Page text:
It should be clear that Gorrell was constantly on the move during the war. Every page of his memoir offers the possibility that he would be running off to a new location. Following his evacuation from Greece, Gorrell would travel, among other places, throughout North Africa, Palestine, Iraq, Iran, South Africa, England, and back to Italy. Along the way, he would marry and become a father, which is perhaps among the more remarkable aspects of his life, as his readers cannot help but wonder how he had the energy.

There have been many books written about the Second World War. What makes Henry Gorrell’s story special is that it is not a book about World War II as much as it is about Henry Gorrell and his personal experiences during the turbulent period from 1936 to 1942. Gorrell was present in combat and he records the experience of having bombs dropping near him and bullets spitting on the street beside him, but those aspects of his life are almost afterthoughts. For Gorrell, it was the quest for the story that drove him forward. It did not matter to him, it seems, where he was, as long as he was in the thick of it.  He drank hard, worked hard, and made the battle-torn Mediterranean theater his playground. When one reads Soldier of the Press, one gets the sense that Gorrell hated war so much that he loved it. 

Many war correspondents have shared their views on war with the reading public. Ernie Pyle walked with the infantry and told their stories to an eager public. Bill Mauldin told stories a different way, through the humor of his Willie and Joe cartoons, but they were still stories of the tired dogfaces of the infantry. Others have recorded the stories of the air corps and the navy and the marines. Gorrell, however, tells us a special story of his own quest to cover the war and to scoop the other journalists who were in the field with him. For Gorrell, and the men like him who fought with a pen, the war was more than horror. It was a horrible adventure that they needed to experience, and to live.

Soldier of the Press should have been published long ago. Thank goodness that a later generation Gorrell still had enough curiosity to dig through piles of papers packed away in a forgotten attic in New Hampshire. If that had not happened, we might never have been able to enjoy the excitement and the insight that Henry T. Gorrell left as his legacy. Indeed, the only piece of Gorrell’s adventure that is missing is a post-script to let his readers know what happened to him after he finished telling his story. There was still a lot of war left to be fought, and readers are left with the suspicion that wherever the fighting was most intense, Gorrell was probably there.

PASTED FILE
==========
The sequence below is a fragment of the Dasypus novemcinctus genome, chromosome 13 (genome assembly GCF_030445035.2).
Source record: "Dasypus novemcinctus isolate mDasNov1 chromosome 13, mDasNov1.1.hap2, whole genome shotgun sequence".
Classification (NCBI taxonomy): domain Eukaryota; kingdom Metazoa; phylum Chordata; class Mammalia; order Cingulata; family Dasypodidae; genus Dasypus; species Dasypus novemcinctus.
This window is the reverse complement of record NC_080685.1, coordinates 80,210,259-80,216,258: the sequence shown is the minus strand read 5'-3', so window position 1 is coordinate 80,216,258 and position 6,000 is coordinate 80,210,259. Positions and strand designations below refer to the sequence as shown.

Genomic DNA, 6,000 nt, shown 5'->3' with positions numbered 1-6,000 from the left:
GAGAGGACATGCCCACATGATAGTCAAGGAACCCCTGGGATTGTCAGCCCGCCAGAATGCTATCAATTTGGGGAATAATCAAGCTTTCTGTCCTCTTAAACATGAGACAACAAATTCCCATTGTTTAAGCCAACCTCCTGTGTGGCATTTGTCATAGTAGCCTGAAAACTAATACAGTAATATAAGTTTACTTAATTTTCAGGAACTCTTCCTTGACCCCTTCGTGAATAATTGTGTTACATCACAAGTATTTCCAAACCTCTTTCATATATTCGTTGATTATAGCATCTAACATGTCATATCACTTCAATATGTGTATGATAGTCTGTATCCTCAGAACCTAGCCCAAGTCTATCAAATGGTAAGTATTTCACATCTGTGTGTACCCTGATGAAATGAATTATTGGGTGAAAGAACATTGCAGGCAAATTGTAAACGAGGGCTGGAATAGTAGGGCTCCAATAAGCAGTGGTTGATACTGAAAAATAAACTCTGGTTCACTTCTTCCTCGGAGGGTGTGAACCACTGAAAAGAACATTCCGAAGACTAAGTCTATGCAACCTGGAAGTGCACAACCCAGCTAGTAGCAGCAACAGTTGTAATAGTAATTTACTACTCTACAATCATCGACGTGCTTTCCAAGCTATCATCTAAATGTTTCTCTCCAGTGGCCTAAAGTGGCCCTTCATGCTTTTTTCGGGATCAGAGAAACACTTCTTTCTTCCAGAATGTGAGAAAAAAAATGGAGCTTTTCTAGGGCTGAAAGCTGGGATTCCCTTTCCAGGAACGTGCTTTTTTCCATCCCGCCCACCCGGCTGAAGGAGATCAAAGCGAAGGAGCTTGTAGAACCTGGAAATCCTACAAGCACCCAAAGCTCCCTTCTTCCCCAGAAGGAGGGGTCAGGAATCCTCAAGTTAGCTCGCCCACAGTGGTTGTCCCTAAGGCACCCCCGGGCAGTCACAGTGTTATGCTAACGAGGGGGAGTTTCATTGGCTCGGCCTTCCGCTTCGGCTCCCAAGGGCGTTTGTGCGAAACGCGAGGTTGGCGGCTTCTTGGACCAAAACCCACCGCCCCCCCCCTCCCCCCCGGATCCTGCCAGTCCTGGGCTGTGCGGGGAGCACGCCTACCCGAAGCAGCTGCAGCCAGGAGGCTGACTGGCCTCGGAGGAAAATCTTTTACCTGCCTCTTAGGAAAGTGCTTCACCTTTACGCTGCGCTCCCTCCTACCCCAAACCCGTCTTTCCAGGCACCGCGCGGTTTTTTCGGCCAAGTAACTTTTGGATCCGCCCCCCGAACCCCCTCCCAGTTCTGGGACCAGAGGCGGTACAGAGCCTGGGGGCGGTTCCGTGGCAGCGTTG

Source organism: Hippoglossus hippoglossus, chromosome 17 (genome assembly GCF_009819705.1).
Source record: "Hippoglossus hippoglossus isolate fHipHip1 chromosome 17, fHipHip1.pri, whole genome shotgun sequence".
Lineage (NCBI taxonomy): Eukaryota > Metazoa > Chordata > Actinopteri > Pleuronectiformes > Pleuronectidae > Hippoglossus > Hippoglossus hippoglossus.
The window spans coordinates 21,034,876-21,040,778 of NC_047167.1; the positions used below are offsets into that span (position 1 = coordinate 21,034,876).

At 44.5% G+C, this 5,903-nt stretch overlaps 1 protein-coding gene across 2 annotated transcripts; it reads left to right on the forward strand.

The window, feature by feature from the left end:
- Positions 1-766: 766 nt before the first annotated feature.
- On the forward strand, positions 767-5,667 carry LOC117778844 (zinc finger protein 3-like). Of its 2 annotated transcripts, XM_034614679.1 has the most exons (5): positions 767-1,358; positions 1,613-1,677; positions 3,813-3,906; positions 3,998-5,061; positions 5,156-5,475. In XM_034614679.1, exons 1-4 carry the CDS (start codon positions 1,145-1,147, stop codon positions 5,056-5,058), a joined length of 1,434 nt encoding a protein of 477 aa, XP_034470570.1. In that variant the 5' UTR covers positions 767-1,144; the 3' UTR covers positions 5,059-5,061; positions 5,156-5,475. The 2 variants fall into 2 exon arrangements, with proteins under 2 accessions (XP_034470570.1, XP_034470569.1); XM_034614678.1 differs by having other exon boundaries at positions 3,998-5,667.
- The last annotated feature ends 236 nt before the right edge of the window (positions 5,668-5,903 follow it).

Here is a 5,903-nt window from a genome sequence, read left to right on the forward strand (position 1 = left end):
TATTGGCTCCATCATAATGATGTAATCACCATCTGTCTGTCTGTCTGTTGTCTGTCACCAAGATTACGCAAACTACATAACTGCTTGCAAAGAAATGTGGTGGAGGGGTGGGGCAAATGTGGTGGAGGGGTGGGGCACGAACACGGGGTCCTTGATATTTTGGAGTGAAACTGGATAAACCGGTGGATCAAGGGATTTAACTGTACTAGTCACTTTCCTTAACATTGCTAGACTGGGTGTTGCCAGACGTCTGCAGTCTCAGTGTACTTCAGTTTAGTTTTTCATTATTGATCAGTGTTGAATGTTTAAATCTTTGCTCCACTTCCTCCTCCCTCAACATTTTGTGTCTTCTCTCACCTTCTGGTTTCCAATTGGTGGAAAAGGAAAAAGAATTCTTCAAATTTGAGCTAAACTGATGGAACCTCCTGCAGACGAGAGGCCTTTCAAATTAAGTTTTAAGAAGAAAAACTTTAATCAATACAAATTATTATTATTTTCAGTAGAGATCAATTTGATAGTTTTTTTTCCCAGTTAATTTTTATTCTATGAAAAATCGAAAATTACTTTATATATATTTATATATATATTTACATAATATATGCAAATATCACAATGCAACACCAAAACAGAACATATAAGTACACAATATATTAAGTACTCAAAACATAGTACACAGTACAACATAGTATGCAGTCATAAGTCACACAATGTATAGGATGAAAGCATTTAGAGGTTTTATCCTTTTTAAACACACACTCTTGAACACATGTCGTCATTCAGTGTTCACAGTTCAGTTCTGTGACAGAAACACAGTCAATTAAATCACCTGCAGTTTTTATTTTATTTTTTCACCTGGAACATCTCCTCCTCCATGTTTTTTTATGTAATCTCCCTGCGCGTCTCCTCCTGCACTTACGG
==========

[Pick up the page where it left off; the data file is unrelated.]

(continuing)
Books mentioned in this column:
Soldier of the Press: Covering the Front in Europe and North Africa 1936-1943 by Henry T. Gorrell, University of Missouri Press, 2009

David Mitchell spent most of his youth arguing with his elementary school librarian about the merits of Enid Blyton’s works and why it was a crime that Blyton was not represented in the school library. He lost that argument, but that did not stop him from trying to read his way through the school library anyway. Over the years, he has immersed himself in the classics, science fiction and fantasy, history, biography, philosophy, popular religion, cooking, folklore, sports and just about every other genre that can be imagined. Between books, he received a degree in history from Boston College and a law degree from Boston College Law School. In addition to practicing law, he has worked as an interpreter of the history of historic houses in Salem, Massachusetts and participated in the archaeological survey of Boston Common. He is currently a contributing writer at where he finds connections between frugal living and almost every aspect of life. David is also a moderator, book reviewer, and active participant at World War II Forums, a discussion site dedicated to the study of the Second World War. He lives in Florida with his wonderful wife, two sons and a labradoodle puppy.